• The most overwhelming part of the dish was the har mi (dried shrimp) on the vermicelli, which dominated the toro and truffle.

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  • MOLECULAR: “xiao long bao” (3.75/5)
    • A Bo Innovation signature, this xiaolongbao featured ginger with a spherified meat broth. Not bad.

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  • BABY FOOD: black truffle “chian dan chee” (4.5/5)
    • Audaciously remixing high and low gastronomy – variety meats in the form of spam foam, mixed with yolk and crispy bits of ham, and truffle foam.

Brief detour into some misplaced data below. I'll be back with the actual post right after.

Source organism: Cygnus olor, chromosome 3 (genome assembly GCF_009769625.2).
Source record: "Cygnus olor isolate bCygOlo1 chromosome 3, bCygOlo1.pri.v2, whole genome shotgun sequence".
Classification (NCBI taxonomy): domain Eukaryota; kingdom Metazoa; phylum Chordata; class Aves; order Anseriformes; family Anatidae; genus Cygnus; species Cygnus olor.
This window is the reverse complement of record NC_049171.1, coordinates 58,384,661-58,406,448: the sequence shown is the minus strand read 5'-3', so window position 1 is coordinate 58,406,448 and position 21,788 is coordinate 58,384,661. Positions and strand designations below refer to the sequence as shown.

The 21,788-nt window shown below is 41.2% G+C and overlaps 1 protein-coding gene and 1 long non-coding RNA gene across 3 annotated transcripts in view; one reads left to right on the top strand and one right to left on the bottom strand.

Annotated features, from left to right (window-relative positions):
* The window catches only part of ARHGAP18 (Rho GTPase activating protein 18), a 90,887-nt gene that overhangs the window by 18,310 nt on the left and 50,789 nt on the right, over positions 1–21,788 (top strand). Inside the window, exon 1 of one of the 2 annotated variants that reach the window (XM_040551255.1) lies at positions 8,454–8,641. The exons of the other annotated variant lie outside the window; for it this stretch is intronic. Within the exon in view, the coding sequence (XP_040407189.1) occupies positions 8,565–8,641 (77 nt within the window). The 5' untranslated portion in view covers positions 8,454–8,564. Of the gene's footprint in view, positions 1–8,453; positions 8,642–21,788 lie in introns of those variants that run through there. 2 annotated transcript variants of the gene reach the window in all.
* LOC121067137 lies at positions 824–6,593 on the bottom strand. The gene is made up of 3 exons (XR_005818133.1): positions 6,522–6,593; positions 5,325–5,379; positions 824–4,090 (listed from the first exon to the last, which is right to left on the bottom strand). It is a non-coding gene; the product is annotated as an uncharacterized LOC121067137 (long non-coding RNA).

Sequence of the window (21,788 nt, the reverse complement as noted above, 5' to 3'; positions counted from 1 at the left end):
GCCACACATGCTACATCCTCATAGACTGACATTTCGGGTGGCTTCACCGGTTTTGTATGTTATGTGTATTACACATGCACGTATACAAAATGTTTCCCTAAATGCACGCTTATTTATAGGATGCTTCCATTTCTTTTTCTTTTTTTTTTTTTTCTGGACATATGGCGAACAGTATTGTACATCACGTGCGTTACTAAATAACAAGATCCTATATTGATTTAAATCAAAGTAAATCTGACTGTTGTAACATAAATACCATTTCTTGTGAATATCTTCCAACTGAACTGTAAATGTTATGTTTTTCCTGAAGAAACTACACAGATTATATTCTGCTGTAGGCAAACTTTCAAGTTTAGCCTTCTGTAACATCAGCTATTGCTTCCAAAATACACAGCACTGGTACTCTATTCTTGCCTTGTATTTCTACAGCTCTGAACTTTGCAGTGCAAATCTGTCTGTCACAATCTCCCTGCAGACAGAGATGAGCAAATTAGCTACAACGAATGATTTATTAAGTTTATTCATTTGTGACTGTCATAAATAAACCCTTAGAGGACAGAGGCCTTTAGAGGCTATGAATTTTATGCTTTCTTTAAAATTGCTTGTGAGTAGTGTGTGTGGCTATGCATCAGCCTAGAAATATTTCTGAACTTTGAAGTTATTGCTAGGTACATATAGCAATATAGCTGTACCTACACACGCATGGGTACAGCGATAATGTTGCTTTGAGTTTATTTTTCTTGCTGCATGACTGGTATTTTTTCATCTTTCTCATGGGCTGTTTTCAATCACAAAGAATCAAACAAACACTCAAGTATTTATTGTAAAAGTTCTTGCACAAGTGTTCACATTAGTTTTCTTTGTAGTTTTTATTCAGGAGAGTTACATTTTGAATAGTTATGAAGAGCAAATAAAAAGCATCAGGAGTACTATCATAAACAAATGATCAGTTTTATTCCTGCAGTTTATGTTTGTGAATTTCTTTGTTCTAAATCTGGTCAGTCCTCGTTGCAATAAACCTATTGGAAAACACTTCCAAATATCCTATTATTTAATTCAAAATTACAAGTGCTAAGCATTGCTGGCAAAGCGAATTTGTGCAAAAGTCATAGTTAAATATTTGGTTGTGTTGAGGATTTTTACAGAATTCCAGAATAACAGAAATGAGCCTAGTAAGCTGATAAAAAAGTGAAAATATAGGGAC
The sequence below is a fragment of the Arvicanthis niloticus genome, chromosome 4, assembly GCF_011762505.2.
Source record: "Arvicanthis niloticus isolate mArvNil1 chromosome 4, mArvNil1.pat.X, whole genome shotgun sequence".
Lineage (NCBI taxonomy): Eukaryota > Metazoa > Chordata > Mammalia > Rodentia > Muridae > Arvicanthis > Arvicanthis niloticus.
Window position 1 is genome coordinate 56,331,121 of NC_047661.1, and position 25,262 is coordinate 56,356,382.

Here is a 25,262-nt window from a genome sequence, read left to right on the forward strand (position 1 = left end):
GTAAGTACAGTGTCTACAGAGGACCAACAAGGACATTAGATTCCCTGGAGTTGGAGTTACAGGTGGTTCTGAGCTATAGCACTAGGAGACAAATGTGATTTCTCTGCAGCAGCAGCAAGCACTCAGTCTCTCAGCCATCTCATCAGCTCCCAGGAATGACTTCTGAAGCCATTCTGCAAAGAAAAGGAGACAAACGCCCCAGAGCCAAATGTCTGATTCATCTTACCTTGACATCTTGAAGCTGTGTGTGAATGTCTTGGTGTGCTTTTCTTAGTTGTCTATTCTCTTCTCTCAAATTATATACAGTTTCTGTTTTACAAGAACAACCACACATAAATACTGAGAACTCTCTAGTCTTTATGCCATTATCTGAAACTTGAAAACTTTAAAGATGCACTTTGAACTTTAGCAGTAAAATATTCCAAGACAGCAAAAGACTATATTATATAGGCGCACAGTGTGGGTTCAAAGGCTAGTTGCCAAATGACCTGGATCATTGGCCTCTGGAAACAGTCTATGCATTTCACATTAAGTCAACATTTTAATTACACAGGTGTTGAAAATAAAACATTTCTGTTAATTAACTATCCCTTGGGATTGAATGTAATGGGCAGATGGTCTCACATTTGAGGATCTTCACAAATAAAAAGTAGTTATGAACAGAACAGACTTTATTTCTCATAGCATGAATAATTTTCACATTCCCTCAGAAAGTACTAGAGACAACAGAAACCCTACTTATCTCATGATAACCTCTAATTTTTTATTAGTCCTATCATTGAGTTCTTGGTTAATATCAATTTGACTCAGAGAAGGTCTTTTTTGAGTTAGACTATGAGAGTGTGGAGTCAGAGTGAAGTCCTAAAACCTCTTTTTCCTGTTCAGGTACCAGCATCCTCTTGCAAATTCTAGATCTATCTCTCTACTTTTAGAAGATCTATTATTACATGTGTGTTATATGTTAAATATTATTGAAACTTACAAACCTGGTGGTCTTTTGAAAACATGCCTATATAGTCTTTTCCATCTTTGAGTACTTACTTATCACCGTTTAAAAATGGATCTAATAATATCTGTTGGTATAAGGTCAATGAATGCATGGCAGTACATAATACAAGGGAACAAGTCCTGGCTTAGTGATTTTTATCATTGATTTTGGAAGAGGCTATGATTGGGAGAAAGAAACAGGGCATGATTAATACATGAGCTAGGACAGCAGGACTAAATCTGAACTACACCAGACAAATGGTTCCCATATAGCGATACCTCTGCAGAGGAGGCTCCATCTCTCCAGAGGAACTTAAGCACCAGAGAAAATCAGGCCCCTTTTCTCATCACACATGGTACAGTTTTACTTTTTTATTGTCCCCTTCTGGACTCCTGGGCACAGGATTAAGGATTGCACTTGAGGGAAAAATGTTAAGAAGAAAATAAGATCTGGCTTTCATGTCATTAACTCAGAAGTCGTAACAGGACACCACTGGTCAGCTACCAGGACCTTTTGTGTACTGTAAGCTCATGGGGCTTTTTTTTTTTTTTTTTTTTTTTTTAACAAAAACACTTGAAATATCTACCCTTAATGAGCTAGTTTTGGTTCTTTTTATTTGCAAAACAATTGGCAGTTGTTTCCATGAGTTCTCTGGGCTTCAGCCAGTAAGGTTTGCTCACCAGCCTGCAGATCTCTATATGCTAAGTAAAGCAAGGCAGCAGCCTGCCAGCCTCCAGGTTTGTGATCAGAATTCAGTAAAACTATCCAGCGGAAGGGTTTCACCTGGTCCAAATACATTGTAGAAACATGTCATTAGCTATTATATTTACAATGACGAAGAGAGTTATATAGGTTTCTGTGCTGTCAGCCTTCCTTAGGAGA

• It tasted good, but to me it felt like a cheap trick. Spam has already been engineered to appeal to our fat and salt craving brains, it would not take much for a chef to make spam delicious.

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  • RED FISH: yunnan ham, dry mandarin peel, wild mushroom, jerusalem artichoke, pickled pearl onion (3.75/5)
    • Yunnan ham sauce, yellow foot mushroom,
    • The sunchoke (or jerusalem artichoke) was just a block of sweet starch, which could have been reduced in portion, and the chips (mandarin peel?) had no taste

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  • BLUE LOBSTER: sichuan hollandaise, hot shaohsing broth, chinese leek dumpling, charred corn
    • lobster bisque, shaoxing wine, a slight bitter aftertaste. hollandaise with sichuan peppercorn
    • 3.75/5